Open sessions > S.5 – Landscapes of Tourism Destinations: What Quality of Life?

Authors can submit papers directly on PESCRL website by April 9 (section: 'Submit a communication'). Submission requires a title, a 2,000 signs abstract, 5 keywords as well as one contact information and the institutional attachment of all authors. Abstracts and presentations should be made in English. The abstracts will be fully refereed by the program committee and the accepted ones will notified by April 24. Some sessions might require full papers before PESCRL event in September.

S.5 – Landscapes of Tourism Destinations: What Quality of Life?

Chair – Terkenli Theano  S., Professor, Department of Geography, University of the Aegean, Greece

Location: Mende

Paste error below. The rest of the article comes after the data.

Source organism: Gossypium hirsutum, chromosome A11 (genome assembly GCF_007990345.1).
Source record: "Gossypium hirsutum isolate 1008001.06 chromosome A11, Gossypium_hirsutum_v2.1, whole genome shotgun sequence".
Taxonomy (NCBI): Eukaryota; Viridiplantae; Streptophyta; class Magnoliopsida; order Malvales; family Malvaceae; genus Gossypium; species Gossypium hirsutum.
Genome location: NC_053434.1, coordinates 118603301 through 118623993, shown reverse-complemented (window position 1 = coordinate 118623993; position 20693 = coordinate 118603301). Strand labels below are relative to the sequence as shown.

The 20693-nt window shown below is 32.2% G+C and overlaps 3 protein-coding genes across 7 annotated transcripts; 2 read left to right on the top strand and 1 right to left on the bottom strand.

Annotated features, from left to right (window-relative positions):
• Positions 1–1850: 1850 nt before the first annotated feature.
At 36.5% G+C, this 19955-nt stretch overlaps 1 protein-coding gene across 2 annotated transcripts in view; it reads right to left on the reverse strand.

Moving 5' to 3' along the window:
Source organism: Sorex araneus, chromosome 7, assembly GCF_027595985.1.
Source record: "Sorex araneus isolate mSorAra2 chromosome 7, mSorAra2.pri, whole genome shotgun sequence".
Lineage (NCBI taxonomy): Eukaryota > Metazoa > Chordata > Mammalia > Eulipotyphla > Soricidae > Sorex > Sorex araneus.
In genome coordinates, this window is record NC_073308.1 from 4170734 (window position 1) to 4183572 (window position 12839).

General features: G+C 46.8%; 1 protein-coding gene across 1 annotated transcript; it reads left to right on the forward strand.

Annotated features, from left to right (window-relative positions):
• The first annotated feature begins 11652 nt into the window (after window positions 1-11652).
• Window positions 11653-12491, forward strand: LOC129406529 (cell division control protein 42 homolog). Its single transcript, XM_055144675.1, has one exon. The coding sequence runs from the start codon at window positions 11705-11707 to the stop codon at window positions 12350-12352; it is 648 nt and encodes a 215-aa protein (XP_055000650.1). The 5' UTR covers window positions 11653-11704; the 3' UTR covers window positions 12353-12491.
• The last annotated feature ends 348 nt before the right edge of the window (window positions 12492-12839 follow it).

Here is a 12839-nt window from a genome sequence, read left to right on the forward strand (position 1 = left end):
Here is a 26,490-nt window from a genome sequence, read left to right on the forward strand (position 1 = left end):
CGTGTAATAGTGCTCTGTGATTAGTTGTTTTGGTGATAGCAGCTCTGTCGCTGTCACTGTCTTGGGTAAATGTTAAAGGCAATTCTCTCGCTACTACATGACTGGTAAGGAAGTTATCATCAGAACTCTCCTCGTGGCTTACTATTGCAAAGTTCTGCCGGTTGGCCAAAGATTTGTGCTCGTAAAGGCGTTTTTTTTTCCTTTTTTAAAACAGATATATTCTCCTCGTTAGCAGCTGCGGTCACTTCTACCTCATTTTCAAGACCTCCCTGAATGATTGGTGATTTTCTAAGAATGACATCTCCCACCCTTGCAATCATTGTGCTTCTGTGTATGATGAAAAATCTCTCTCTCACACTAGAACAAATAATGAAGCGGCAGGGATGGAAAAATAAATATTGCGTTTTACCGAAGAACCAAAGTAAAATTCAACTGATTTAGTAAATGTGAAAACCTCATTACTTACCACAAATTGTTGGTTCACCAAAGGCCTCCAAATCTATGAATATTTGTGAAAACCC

Abstract: Tourism is a major and ever-evolving force of change at all geographical levels, though, perhaps most poignantly at the landscape scale. The landscape of a tourist destination becomes a social interface where local and global factors, parties and perspectives—indeed, all aspects—of tourism come together in the production, reproduction and consumption of landscape and quality of life for all those involved. Tourism represents an important driver of, and target for, cultural and environmental change—both positive and negative—for the destination landscapes. Well-being, gastronomy, and various other special visitor interests, highly related to and dependent on landscape resources, are currently instigating exponential tourism growth in Europe and elsewhere. As visitors’ priorities and consumption patterns evolve we can wonder how the impacts of tourism and the interplay with the destination landscapes affect quality of life in/ through/ for the landscape (new challenges, potential, threats and constraints)? Increasingly, Europeans opt for ‘green’ tourism and ‘slow’ travelling (in 2016, almost one in five adults in Europe took into account environmentally-friendly practices when choosing their holiday destination)— how do these trends affect destination landscape quality? At the same time, certain European destinations suffer from uncontrollable tourism growth and new flexible forms of accommodation which are increasingly displacing locals from their homes and places of residence (Barcelona, Venice, Mykonos etc) and eliciting what has been termed ‘overtourism’ and ‘antitourism’ or ‘tourismphobia’. This session thus aims to explore the questions “What quality of life is to be found in the destination landscapes? How and for whom?

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